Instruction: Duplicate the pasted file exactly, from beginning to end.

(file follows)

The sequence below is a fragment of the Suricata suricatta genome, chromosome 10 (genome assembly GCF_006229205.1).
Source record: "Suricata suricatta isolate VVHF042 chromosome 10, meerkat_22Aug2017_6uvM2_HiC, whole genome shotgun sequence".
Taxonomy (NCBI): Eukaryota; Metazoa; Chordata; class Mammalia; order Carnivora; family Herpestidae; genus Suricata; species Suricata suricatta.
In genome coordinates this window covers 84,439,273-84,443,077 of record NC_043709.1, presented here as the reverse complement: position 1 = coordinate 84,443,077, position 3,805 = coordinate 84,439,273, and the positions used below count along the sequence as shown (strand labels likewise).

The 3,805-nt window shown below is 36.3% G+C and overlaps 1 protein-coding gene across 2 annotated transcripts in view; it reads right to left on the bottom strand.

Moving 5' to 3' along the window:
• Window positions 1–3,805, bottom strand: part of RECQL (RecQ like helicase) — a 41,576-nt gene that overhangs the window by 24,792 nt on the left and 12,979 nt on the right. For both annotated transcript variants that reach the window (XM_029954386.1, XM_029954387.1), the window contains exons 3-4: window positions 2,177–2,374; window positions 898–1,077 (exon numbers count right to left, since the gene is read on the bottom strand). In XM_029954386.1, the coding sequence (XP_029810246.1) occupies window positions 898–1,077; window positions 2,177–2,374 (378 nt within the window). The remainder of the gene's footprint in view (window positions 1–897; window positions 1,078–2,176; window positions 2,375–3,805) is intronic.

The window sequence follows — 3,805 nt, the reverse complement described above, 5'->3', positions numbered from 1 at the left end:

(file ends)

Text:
The sequence below is a fragment of the Suricata suricatta genome, chromosome 10 (genome assembly GCF_006229205.1).
Source record: "Suricata suricatta isolate VVHF042 chromosome 10, meerkat_22Aug2017_6uvM2_HiC, whole genome shotgun sequence".
Taxonomy (NCBI): Eukaryota; Metazoa; Chordata; class Mammalia; order Carnivora; family Herpestidae; genus Suricata; species Suricata suricatta.
In genome coordinates this window covers 84,439,273-84,443,077 of record NC_043709.1, presented here as the reverse complement: position 1 = coordinate 84,443,077, position 3,805 = coordinate 84,439,273, and the positions used below count along the sequence as shown (strand labels likewise).

The 3,805-nt window shown below is 36.3% G+C and overlaps 1 protein-coding gene across 2 annotated transcripts in view; it reads right to left on the bottom strand.

Moving 5' to 3' along the window:
• Window positions 1–3,805, bottom strand: part of RECQL (RecQ like helicase) — a 41,576-nt gene that overhangs the window by 24,792 nt on the left and 12,979 nt on the right. For both annotated transcript variants that reach the window (XM_029954386.1, XM_029954387.1), the window contains exons 3-4: window positions 2,177–2,374; window positions 898–1,077 (exon numbers count right to left, since the gene is read on the bottom strand). In XM_029954386.1, the coding sequence (XP_029810246.1) occupies window positions 898–1,077; window positions 2,177–2,374 (378 nt within the window). The remainder of the gene's footprint in view (window positions 1–897; window positions 1,078–2,176; window positions 2,375–3,805) is intronic.

The window sequence follows — 3,805 nt, the reverse complement described above, 5'->3', positions numbered from 1 at the left end: